Pittsburgh Mayor Bob O'Connor detailed his timetable for redeveloping Downtown's shopping district yesterday, and said he is even casting about for a new name for the dowdy corridor.
His comments came shortly after a meeting in his office with James S. Bennett, a top executive at Washington, D.C.-based developer Madison Marquette. Under former Mayor Tom Murphy, the developer had floated a $50 million to $60 million Downtown revamp, which relied on $24 million in state and local subsidies.
After taking office Jan. 3, Mr. O'Connor opened the door to other concepts. Local developers Millcraft Industries Inc. and Ralph Falbo, both of which are building Downtown, have said they'd like to get pieces of the retail revamp.
That has led to talk that Madison Marquette might pull out. The mayor said that hasn't happened.
"They seem very interested in Pittsburgh," he said. "By being here [for the meeting], I think they want to be involved in discussions on the process.
"They're probably looking at something more realistic" than their original concept, he said, adding that any new plan would involve "a more modest subsidy."
A Madison Marquette spokesman could not be reached for comment.
Mr. Bennett's "message to us was that they're very interested in doing something Downtown, and in the vision the mayor has," said city Chief of Staff B.J. Leber.
That vision, which seems to involve a mix of stores, housing and a high "wow" factor, will jell into a process over the next week or 10 days. During that time, the mayor plans to work with the city's Urban Redevelopment Authority, the Pittsburgh Downtown Partnership, the Pittsburgh Cultural Trust and developers to chart a path by which a consensus Downtown plan can be reached.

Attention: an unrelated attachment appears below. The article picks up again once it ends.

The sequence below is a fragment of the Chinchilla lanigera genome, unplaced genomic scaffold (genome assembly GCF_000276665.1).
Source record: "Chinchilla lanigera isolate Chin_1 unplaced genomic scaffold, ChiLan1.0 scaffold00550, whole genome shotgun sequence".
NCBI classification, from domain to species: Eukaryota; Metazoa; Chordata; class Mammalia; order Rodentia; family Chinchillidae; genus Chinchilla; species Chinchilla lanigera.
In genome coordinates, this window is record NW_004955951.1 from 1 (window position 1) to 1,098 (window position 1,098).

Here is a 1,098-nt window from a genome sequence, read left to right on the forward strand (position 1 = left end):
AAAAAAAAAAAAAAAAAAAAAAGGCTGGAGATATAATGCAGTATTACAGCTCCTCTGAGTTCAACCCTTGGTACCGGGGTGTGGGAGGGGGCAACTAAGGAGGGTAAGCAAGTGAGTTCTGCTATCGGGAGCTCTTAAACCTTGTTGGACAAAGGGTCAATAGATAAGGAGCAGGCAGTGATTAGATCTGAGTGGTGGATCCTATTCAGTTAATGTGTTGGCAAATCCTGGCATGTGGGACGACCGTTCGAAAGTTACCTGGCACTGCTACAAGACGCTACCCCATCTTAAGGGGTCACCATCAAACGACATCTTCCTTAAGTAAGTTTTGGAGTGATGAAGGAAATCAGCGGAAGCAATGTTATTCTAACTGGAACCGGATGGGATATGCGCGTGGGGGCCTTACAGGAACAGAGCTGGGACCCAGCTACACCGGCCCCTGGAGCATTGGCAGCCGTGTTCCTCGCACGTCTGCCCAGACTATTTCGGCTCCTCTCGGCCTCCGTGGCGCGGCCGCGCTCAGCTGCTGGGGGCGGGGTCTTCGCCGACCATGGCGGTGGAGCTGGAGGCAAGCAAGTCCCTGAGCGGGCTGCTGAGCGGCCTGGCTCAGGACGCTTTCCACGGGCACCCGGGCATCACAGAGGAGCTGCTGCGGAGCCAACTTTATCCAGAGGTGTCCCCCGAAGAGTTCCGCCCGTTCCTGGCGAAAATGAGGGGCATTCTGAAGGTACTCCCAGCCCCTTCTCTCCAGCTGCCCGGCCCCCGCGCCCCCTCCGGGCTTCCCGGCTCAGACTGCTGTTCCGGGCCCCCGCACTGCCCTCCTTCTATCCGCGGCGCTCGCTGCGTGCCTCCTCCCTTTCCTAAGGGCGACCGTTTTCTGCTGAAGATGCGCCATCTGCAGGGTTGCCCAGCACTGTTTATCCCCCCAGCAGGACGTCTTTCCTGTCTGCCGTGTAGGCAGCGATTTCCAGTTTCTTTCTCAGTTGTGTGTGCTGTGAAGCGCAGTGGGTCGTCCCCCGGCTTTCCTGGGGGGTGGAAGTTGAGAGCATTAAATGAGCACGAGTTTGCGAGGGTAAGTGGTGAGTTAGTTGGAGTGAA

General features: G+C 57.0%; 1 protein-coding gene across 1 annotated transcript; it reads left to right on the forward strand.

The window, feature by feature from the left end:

"We will be building a comprehensive effort," he said. An early step will be understanding how Market Square, the Cultural District, and the Fifth and Forbes corridor interact, architecturally and economically.
The O'Connor administration plans to have a plan in place by midyear.
"That's a master plan. That doesn't mean announcing retailers," said Ms. Leber.
There's also an administration-wide effort to find a new moniker for the Fifth and Forbes corridor. That name still carries a stigma from the political battles surrounding Mr. Murphy's failed $500 million raze-and-rebuild plan, officials say.
The mayor said early ideas for a new name include the Fifth Avenue District, the Fifth and Market District, or the Market Square District.
Last week the mayor formally claimed the lead role in Downtown development. It had previously been spearheaded by the Pittsburgh Task Force, an ad hoc group led by Mike Edwards, chief executive officer of the Pittsburgh Downtown Partnership.
Mr. Edwards could not be reached for comment.
Rich Lord can be reached at email@example.com or 412-263-1542.